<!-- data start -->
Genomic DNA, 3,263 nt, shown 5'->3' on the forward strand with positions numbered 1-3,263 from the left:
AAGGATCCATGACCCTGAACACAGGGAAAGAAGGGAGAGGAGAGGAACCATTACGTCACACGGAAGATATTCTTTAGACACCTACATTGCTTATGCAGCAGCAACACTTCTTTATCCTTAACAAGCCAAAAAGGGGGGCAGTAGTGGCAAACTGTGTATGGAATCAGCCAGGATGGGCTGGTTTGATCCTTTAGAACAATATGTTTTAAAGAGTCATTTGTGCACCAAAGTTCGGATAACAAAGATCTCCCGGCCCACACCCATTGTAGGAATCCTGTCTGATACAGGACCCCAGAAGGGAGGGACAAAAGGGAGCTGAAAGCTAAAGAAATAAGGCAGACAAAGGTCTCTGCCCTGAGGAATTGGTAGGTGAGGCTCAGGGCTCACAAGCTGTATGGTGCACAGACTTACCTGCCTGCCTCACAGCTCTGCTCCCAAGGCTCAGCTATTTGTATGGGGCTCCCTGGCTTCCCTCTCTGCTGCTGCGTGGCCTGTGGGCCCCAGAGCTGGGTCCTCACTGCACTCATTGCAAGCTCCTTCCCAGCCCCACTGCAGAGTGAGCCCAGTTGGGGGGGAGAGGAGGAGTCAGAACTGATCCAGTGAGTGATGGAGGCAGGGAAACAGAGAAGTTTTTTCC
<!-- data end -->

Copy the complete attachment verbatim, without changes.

Genomic DNA, 3,263 nt, shown 5'->3' on the forward strand with positions numbered 1-3,263 from the left:
AAGGATCCATGACCCTGAACACAGGGAAAGAAGGGAGAGGAGAGGAACCATTACGTCACACGGAAGATATTCTTTAGACACCTACATTGCTTATGCAGCAGCAACACTTCTTTATCCTTAACAAGCCAAAAAGGGGGGCAGTAGTGGCAAACTGTGTATGGAATCAGCCAGGATGGGCTGGTTTGATCCTTTAGAACAATATGTTTTAAAGAGTCATTTGTGCACCAAAGTTCGGATAACAAAGATCTCCCGGCCCACACCCATTGTAGGAATCCTGTCTGATACAGGACCCCAGAAGGGAGGGACAAAAGGGAGCTGAAAGCTAAAGAAATAAGGCAGACAAAGGTCTCTGCCCTGAGGAATTGGTAGGTGAGGCTCAGGGCTCACAAGCTGTATGGTGCACAGACTTACCTGCCTGCCTCACAGCTCTGCTCCCAAGGCTCAGCTATTTGTATGGGGCTCCCTGGCTTCCCTCTCTGCTGCTGCGTGGCCTGTGGGCCCCAGAGCTGGGTCCTCACTGCACTCATTGCAAGCTCCTTCCCAGCCCCACTGCAGAGTGAGCCCAGTTGGGGGGGAGAGGAGGAGTCAGAACTGATCCAGTGAGTGATGGAGGCAGGGAAACAGAGAAGTTTTTTCC